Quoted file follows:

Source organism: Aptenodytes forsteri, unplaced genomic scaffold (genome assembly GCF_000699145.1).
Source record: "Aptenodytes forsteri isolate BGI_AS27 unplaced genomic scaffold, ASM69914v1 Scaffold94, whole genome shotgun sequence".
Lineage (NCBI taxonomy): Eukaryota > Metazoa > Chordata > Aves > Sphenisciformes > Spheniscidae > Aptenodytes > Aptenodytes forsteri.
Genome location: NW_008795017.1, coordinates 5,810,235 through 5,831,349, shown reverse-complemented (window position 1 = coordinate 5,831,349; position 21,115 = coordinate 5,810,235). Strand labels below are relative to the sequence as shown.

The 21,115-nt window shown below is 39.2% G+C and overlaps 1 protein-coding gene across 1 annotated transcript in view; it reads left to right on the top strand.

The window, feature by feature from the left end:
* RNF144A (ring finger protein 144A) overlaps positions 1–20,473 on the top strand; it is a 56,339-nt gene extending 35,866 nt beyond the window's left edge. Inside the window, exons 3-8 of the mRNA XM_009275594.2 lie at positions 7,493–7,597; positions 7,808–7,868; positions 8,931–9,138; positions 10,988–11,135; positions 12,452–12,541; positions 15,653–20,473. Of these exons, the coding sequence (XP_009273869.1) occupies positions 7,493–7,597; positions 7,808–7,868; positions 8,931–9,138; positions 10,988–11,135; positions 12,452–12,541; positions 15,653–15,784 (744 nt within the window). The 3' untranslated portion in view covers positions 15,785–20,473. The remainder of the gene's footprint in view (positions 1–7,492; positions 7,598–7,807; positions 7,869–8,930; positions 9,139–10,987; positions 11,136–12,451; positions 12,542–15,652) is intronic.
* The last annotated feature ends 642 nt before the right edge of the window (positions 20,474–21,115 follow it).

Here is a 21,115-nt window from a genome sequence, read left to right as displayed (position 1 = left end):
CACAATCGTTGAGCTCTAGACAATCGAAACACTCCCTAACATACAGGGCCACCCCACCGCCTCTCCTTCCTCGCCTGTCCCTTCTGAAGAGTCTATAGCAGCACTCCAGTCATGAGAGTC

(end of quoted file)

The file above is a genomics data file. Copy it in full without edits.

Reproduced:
Source organism: Aptenodytes forsteri, unplaced genomic scaffold (genome assembly GCF_000699145.1).
Source record: "Aptenodytes forsteri isolate BGI_AS27 unplaced genomic scaffold, ASM69914v1 Scaffold94, whole genome shotgun sequence".
Lineage (NCBI taxonomy): Eukaryota > Metazoa > Chordata > Aves > Sphenisciformes > Spheniscidae > Aptenodytes > Aptenodytes forsteri.
Genome location: NW_008795017.1, coordinates 5,810,235 through 5,831,349, shown reverse-complemented (window position 1 = coordinate 5,831,349; position 21,115 = coordinate 5,810,235). Strand labels below are relative to the sequence as shown.

The 21,115-nt window shown below is 39.2% G+C and overlaps 1 protein-coding gene across 1 annotated transcript in view; it reads left to right on the top strand.

The window, feature by feature from the left end:
* RNF144A (ring finger protein 144A) overlaps positions 1–20,473 on the top strand; it is a 56,339-nt gene extending 35,866 nt beyond the window's left edge. Inside the window, exons 3-8 of the mRNA XM_009275594.2 lie at positions 7,493–7,597; positions 7,808–7,868; positions 8,931–9,138; positions 10,988–11,135; positions 12,452–12,541; positions 15,653–20,473. Of these exons, the coding sequence (XP_009273869.1) occupies positions 7,493–7,597; positions 7,808–7,868; positions 8,931–9,138; positions 10,988–11,135; positions 12,452–12,541; positions 15,653–15,784 (744 nt within the window). The 3' untranslated portion in view covers positions 15,785–20,473. The remainder of the gene's footprint in view (positions 1–7,492; positions 7,598–7,807; positions 7,869–8,930; positions 9,139–10,987; positions 11,136–12,451; positions 12,542–15,652) is intronic.
* The last annotated feature ends 642 nt before the right edge of the window (positions 20,474–21,115 follow it).

Here is a 21,115-nt window from a genome sequence, read left to right as displayed (position 1 = left end):
CACAATCGTTGAGCTCTAGACAATCGAAACACTCCCTAACATACAGGGCCACCCCACCGCCTCTCCTTCCTCGCCTGTCCCTTCTGAAGAGTCTATAGCAGCACTCCAGTCATGAGAGTC